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She wants me to decide what to do with her. I turn to the internet and I found this site. I want to know how other people handled this phase?

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There's a big leap between not chewing and swallowing and a feeding tube. What has she been eating up til now, has she had a modified diet at all - minced moist or pureed? And has she been evaluated by her doctor or a speech and language pathologist?
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Reply to cwillie
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At your Moms age I would not allow a feeding tube.

This could be the start of Moms body shutting down. You could have her evaluated for her swallowing. But I suggest you call her doctor and run this by him. He may suggest its time for Hospice.
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Reply to JoAnn29
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Removing nutritional support isn’t “usually just done when the person is vegatative or comatose” and removing is NOT a form of euthanasia. It is also done when the body is shutting down and can no longer digest food. If you force feed a dying person through a feeding tube, you aren’t doing them any favors. Sometimes you are only prolonging the inevitable. If their body is shutting down, you are actually causing them great discomfort because their stomach is full of food they can’t digest! This happened to my MIL and everyobe thought she was just constipated. But before you make any decisions, unless she’s on hospice, you need to have her evaluated by her doctor at the very least! With her disease, the inability to swallow is not usual.
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Reply to worriedinCali
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I do not want to go to a feeding tube.
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Reply to SherylRob
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My grandmother lost the ability to eat by mouth. First, we responded with a liquid nutrition option, lots of proteins and thick liquids, which fixed all hydration issues, too.

She progressed further in her disease, and after a family meeting, a nasogastric feeding tube was agreed on, as opposed to a tube surgically placed in her belly. When you say you don't want a feeding tube, do you mean any feeding assistance, or only a surgically placed tube?

She was far enough gone where she would not fight the nasogastric tube insertion. Using a syringe to add medicine via a feeding tube is not very scary, and caregivers can be trained to properly monitor or even insert a tube depending on their professional level. You can feed someone while they are sleeping.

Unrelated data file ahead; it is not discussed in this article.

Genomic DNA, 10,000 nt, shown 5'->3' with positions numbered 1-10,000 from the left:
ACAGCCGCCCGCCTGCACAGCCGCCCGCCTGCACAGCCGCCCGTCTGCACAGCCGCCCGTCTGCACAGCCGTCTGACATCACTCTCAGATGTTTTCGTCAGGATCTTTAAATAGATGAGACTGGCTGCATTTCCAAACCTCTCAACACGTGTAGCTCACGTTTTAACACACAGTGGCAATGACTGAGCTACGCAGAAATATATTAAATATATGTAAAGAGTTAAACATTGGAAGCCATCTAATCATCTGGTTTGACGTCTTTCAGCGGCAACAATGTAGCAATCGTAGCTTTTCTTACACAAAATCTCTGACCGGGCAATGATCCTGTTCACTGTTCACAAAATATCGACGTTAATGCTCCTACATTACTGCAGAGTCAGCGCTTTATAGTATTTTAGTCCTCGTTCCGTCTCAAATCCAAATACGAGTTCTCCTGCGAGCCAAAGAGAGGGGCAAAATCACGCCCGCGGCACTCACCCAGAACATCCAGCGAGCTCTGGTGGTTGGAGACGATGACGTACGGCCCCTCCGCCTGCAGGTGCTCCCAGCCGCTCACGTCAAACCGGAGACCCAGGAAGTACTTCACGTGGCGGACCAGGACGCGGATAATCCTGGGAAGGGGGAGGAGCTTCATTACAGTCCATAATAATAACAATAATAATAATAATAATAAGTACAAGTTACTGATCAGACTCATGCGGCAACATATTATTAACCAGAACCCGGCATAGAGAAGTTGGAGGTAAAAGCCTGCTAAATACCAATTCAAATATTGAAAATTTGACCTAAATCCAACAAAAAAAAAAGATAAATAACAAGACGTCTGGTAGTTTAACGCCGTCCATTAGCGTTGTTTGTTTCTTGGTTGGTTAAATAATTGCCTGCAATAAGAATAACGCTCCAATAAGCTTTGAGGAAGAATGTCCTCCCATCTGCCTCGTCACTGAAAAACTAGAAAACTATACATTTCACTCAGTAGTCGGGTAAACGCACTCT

There are nurses and nursing services who prefer nasogastric tubes to surgery, as well: https://www.acsh.org/news/2016/06/14/nursing-homes-forcing-surgery-on-the-ill-and-elderly

Removing nutritional support and letting someone die is a thing that is done, usually when someone is vegetative or comatose, though. If you think the caregiver is hinting at euthanasia through removal of nutrition, get clarity immediately. If that is an option for your family, you'll want to make plans with legal advice from someone who is versed in end of life issues to make sure any nutritional removal you engage in is done in accordance with law and palliative care standards (such as being paired with opiods to dull suffering and overseen by a hospice nurse.) End of life options are there, as well as medically more invasive options to prolong life.
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Reply to BobbingWren
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She needs a swallow evaluation by a speech language pathologist. Call her doc asap to get that ordered.
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Reply to BarbBrooklyn
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As has already been stated, first you need to find out whether there is a simple, treatable reason someone can't chew/eat such as dental problems, dry mouth, difficulty swallowing certain textures (dysphagia)

Feeding tubes are a great option as a temporary measure until someone heals enough to have it removed - after a stroke for example. They are also life savers for people who have a chronic condition that prevents them from eating normally - like someone who has battled throat cancer. In my opinion (and numerous studies back me up) when someone shows no interest in eating due to a terminal illness - and remember that dementia IS a terminal illness - you are doing them no kindness by begging them to eat or forcing food in any way. This is an emotional issue because food is often associated with love and nurturing, but there comes a point where you may be doing more harm than good. They truly aren't hungry and they can't tell us any more obviously that they are transitioning to end of life.
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Reply to cwillie
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